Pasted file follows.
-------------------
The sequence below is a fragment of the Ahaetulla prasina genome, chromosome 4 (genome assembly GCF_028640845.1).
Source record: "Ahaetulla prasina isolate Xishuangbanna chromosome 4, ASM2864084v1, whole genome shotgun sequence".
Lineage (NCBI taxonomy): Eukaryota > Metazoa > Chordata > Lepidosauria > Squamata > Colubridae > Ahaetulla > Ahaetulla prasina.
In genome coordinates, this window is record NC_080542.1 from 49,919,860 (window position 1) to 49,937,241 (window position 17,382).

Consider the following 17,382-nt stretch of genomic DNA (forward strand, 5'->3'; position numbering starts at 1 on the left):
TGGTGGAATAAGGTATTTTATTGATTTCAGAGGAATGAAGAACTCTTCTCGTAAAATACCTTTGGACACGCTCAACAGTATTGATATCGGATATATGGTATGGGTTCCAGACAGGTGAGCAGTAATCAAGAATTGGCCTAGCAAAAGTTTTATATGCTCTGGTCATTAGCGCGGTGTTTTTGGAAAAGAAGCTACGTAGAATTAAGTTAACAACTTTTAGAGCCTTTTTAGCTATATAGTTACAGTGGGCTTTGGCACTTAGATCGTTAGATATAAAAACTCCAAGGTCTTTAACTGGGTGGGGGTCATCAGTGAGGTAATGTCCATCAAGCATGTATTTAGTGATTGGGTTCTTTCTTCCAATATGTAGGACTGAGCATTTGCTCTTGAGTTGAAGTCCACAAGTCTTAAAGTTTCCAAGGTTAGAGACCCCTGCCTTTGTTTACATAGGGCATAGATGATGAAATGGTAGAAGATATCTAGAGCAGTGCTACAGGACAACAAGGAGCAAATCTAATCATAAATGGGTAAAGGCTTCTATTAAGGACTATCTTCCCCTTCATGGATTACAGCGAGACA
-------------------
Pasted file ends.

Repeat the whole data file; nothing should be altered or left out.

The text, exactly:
The sequence below is a fragment of the Ahaetulla prasina genome, chromosome 4 (genome assembly GCF_028640845.1).
Source record: "Ahaetulla prasina isolate Xishuangbanna chromosome 4, ASM2864084v1, whole genome shotgun sequence".
Lineage (NCBI taxonomy): Eukaryota > Metazoa > Chordata > Lepidosauria > Squamata > Colubridae > Ahaetulla > Ahaetulla prasina.
In genome coordinates, this window is record NC_080542.1 from 49,919,860 (window position 1) to 49,937,241 (window position 17,382).

Consider the following 17,382-nt stretch of genomic DNA (forward strand, 5'->3'; position numbering starts at 1 on the left):
TGGTGGAATAAGGTATTTTATTGATTTCAGAGGAATGAAGAACTCTTCTCGTAAAATACCTTTGGACACGCTCAACAGTATTGATATCGGATATATGGTATGGGTTCCAGACAGGTGAGCAGTAATCAAGAATTGGCCTAGCAAAAGTTTTATATGCTCTGGTCATTAGCGCGGTGTTTTTGGAAAAGAAGCTACGTAGAATTAAGTTAACAACTTTTAGAGCCTTTTTAGCTATATAGTTACAGTGGGCTTTGGCACTTAGATCGTTAGATATAAAAACTCCAAGGTCTTTAACTGGGTGGGGGTCATCAGTGAGGTAATGTCCATCAAGCATGTATTTAGTGATTGGGTTCTTTCTTCCAATATGTAGGACTGAGCATTTGCTCTTGAGTTGAAGTCCACAAGTCTTAAAGTTTCCAAGGTTAGAGACCCCTGCCTTTGTTTACATAGGGCATAGATGATGAAATGGTAGAAGATATCTAGAGCAGTGCTACAGGACAACAAGGAGCAAATCTAATCATAAATGGGTAAAGGCTTCTATTAAGGACTATCTTCCCCTTCATGGATTACAGCGAGACA